Black infants accounted for 26% and white infants for 30% of all births in New York City from 1996 through 2001. VLBW births accounted for 1.6% of total births in New York City for these years; 1.0% of white births and 2.8% of black births were VLBW infants. Black infants accounted for 45.5% of all VLBW births, and white infants accounted for 19.2%. Table 1 shows the sociodemographic and clinical characteristics of VLBW infants born in New York City hospitals in our study sample according to mortality outcomes. Fourteen percent of all VLBW infants (1626 of 11 781 infants) born in New York City Hospitals between 1996 and 2001 died within 28 days after birth. As shown in Table 1, significant differences in VLBW neonatal mortality rates were observed for a number of maternal and infant characteristics.
Neonatal Mortality Rates
Table 2 presents the results of our model fitting for neonatal mortality rates using maternal and infant variables. The fit and predictive power of our random-effects logistic regression were high, as demonstrated by the Hosmer-Lemeshow goodness-of-fit test (P = .78) and an area under the receiver operating characteristic curve of 0.89. Table 2 also presents the results of our model fitting for neonatal mortality rates using both patient- and hospital-level variables. Hospitals categorized as having higher volumes of VLBW deliveries were found to have lower rates of VLBW death (adjusted odds ratio: 0.77; 95% confidence interval: 0.60–1.00; P = .047).
Forty-five hospitals delivered (at least 15) VLBW infants during this time period. Hospitals were ranked according to the ratios of their observed 28-day mortality rates to their expected mortality rates, given the maternal and infant risks characteristics of the deliveries at each hospital (Table 2, model 1). Standardized mortality ratios (observed deaths/expected deaths) ranged from 0.70 to 1.97. Risk-adjusted mortality rates according to hospital ranged from 9.6% to 27.2%. The risk-adjusted mortality rate for the highest mortality tertile of hospitals was 19.2%, compared with 11.0% for the lowest mortality tertile (P < .001).
Hospital of Birth and Neonatal Mortality Rates
The cumulative distribution of births among hospitals ranked from lowest to highest mortality ratios differed for black and white mothers (P = .006) (Fig 1). Forty-nine percent of all white VLBW births occurred in the lowest mortality tertile of hospitals, compared with 29% of all black VLBW births. Eleven percent of white VLBW births and 21% of black VLBW births occurred at hospitals in the highest mortality tertile.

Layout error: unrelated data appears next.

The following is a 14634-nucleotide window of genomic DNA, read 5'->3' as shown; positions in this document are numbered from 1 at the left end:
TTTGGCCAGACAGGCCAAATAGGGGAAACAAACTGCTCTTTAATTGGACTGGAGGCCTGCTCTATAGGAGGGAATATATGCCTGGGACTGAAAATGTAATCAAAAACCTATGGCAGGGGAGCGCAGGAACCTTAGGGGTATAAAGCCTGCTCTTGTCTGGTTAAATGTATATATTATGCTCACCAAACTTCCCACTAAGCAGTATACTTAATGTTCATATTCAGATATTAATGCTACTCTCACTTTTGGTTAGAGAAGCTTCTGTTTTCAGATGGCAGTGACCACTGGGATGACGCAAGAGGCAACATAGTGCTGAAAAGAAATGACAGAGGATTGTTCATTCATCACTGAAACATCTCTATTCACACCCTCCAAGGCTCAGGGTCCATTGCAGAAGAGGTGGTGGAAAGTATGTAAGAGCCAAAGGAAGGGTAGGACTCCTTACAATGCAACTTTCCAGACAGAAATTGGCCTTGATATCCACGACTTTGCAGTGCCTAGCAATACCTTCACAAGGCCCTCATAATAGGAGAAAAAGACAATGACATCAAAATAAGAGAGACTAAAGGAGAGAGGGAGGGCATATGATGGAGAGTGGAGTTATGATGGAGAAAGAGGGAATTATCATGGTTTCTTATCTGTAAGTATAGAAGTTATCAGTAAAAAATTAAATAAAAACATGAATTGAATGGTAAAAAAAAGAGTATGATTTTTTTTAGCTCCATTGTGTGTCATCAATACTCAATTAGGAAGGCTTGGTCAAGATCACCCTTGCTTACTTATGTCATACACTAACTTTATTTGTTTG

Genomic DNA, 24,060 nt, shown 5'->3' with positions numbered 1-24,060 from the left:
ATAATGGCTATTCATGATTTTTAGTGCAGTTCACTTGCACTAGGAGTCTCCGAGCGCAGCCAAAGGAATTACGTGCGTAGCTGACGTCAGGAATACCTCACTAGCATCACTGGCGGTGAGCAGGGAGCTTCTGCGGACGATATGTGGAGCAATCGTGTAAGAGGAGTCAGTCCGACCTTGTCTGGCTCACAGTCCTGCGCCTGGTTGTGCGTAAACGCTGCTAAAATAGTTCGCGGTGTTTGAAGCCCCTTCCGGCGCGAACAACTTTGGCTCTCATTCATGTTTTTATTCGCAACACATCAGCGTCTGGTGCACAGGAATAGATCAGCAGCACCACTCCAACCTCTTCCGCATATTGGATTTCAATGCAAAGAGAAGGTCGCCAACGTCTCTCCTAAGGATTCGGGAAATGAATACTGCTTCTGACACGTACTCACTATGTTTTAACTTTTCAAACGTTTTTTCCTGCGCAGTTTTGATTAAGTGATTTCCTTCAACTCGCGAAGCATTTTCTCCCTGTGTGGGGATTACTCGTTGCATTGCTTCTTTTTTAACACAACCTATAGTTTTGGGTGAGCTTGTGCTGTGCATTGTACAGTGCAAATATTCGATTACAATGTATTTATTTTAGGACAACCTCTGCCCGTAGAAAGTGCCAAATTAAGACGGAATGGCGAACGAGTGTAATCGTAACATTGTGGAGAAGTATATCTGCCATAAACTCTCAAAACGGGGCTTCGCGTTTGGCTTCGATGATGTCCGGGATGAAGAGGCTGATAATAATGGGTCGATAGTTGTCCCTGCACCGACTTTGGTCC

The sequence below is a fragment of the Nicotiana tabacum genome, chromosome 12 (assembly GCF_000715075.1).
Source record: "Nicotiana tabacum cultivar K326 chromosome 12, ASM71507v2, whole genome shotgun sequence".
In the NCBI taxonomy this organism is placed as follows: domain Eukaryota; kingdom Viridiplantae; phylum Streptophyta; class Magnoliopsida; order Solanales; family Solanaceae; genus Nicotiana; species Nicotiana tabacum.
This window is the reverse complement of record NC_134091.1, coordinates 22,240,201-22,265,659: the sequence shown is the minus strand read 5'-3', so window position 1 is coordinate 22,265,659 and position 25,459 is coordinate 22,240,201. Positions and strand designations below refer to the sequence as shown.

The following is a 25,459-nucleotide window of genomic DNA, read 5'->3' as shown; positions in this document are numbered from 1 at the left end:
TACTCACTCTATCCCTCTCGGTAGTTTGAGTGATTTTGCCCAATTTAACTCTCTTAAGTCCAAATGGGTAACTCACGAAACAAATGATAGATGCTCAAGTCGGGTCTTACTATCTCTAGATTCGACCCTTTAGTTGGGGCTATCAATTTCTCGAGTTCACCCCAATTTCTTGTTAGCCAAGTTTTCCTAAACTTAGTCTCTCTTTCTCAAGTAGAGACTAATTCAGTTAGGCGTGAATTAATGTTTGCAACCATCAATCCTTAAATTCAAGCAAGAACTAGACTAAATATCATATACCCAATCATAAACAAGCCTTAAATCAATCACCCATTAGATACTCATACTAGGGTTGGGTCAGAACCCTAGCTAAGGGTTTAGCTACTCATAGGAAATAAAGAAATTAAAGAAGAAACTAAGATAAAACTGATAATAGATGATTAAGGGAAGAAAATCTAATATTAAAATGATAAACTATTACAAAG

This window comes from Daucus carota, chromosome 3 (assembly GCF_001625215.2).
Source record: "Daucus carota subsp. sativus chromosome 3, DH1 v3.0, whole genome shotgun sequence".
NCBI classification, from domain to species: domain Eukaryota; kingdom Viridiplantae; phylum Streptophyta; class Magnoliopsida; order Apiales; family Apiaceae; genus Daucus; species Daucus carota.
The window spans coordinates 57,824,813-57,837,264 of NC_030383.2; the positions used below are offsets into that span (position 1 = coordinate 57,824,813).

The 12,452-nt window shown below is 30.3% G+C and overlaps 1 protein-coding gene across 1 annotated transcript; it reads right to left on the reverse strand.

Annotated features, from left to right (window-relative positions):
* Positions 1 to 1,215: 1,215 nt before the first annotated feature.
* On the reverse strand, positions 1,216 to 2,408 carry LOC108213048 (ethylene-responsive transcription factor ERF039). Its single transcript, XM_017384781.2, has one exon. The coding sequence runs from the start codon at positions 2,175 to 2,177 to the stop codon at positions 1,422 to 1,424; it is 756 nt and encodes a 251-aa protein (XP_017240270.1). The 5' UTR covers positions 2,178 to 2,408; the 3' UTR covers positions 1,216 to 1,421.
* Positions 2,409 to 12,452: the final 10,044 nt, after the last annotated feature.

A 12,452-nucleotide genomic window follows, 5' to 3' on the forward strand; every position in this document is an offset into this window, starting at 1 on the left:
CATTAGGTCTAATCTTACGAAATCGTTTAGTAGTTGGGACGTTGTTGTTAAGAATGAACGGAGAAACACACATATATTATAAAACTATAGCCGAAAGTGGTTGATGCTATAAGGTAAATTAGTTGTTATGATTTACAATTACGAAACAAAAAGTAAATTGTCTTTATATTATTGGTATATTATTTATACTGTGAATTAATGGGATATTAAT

We calculated the extent to which the observed distribution of black VLBW infants to higher-mortality hospitals might account for the disparity in VLBW neonatal mortality rates in New York City. We randomly allocated black VLBW infants to each hospital in proportions equal to their white VLBW counterparts and assumed that they would experience the same mortality rate as other VLBW infants at that hospital, given their individual patient characteristics. The observed neonatal mortality rates were 139.0 deaths per 1000 VLBW births for black infants and 119.6 deaths per 1000 VLBW births for white infants during the 6-year period included in this study. If black VLBW infants had been born in the same proportions in the same hospitals as white VLBW infants, then the estimated mortality rate for black infants would decrease by 4.8% to 132.3 deaths per 1000 VLBW births (Table 3), reducing the black/white disparity in VLBW neonatal mortality rates in New York City by 34.5%.
Black VLBW, moderate low birth weight (1500–2400 g), and normal birth weight (≥2500 g) infants all had similar distributions among hospitals (P = .950 for VLBW versus normal birth weight and P = .995 for low birth weight versus normal birth weight), as did white infants of various birth weights (P = .995 for both pairwise comparisons). Regardless of the birth weights of their infants, white mothers were more likely to deliver at lower-mortality hospitals, compared with black mothers.
Volume of VLBW Deliveries and Mortality Rates